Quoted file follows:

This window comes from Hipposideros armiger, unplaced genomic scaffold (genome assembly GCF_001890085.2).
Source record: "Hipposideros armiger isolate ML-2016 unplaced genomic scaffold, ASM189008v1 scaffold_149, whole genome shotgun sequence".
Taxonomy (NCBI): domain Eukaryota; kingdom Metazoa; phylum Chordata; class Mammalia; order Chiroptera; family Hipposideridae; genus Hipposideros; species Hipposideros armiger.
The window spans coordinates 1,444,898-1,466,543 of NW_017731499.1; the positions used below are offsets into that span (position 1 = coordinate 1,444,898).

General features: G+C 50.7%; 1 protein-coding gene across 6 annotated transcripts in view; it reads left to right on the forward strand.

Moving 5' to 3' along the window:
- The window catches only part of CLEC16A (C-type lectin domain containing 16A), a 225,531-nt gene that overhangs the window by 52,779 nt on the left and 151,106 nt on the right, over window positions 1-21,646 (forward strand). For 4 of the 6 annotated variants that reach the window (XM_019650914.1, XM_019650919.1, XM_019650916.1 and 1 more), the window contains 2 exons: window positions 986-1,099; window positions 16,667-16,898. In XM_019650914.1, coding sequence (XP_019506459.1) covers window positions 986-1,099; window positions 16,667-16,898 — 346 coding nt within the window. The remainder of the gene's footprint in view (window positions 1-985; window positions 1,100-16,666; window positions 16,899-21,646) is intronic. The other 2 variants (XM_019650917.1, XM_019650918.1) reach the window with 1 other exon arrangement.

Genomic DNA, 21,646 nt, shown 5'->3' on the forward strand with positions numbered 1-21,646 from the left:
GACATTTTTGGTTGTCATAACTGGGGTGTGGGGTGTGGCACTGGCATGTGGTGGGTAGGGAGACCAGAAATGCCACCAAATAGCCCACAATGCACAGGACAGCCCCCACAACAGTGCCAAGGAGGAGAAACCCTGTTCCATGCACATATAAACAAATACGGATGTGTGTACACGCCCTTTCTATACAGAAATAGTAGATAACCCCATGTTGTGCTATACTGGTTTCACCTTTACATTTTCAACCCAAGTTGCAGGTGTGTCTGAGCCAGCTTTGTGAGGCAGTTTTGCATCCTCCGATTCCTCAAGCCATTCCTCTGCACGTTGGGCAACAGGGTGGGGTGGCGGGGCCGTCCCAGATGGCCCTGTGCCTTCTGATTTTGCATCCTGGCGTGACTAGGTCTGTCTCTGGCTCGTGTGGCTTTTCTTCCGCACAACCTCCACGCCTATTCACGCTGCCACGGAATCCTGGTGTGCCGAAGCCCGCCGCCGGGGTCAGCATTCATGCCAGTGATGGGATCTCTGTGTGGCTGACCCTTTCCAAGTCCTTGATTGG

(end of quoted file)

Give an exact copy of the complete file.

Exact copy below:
This window comes from Hipposideros armiger, unplaced genomic scaffold (genome assembly GCF_001890085.2).
Source record: "Hipposideros armiger isolate ML-2016 unplaced genomic scaffold, ASM189008v1 scaffold_149, whole genome shotgun sequence".
Taxonomy (NCBI): domain Eukaryota; kingdom Metazoa; phylum Chordata; class Mammalia; order Chiroptera; family Hipposideridae; genus Hipposideros; species Hipposideros armiger.
The window spans coordinates 1,444,898-1,466,543 of NW_017731499.1; the positions used below are offsets into that span (position 1 = coordinate 1,444,898).

General features: G+C 50.7%; 1 protein-coding gene across 6 annotated transcripts in view; it reads left to right on the forward strand.

Moving 5' to 3' along the window:
- The window catches only part of CLEC16A (C-type lectin domain containing 16A), a 225,531-nt gene that overhangs the window by 52,779 nt on the left and 151,106 nt on the right, over window positions 1-21,646 (forward strand). For 4 of the 6 annotated variants that reach the window (XM_019650914.1, XM_019650919.1, XM_019650916.1 and 1 more), the window contains 2 exons: window positions 986-1,099; window positions 16,667-16,898. In XM_019650914.1, coding sequence (XP_019506459.1) covers window positions 986-1,099; window positions 16,667-16,898 — 346 coding nt within the window. The remainder of the gene's footprint in view (window positions 1-985; window positions 1,100-16,666; window positions 16,899-21,646) is intronic. The other 2 variants (XM_019650917.1, XM_019650918.1) reach the window with 1 other exon arrangement.

Genomic DNA, 21,646 nt, shown 5'->3' on the forward strand with positions numbered 1-21,646 from the left:
GACATTTTTGGTTGTCATAACTGGGGTGTGGGGTGTGGCACTGGCATGTGGTGGGTAGGGAGACCAGAAATGCCACCAAATAGCCCACAATGCACAGGACAGCCCCCACAACAGTGCCAAGGAGGAGAAACCCTGTTCCATGCACATATAAACAAATACGGATGTGTGTACACGCCCTTTCTATACAGAAATAGTAGATAACCCCATGTTGTGCTATACTGGTTTCACCTTTACATTTTCAACCCAAGTTGCAGGTGTGTCTGAGCCAGCTTTGTGAGGCAGTTTTGCATCCTCCGATTCCTCAAGCCATTCCTCTGCACGTTGGGCAACAGGGTGGGGTGGCGGGGCCGTCCCAGATGGCCCTGTGCCTTCTGATTTTGCATCCTGGCGTGACTAGGTCTGTCTCTGGCTCGTGTGGCTTTTCTTCCGCACAACCTCCACGCCTATTCACGCTGCCACGGAATCCTGGTGTGCCGAAGCCCGCCGCCGGGGTCAGCATTCATGCCAGTGATGGGATCTCTGTGTGGCTGACCCTTTCCAAGTCCTTGATTGG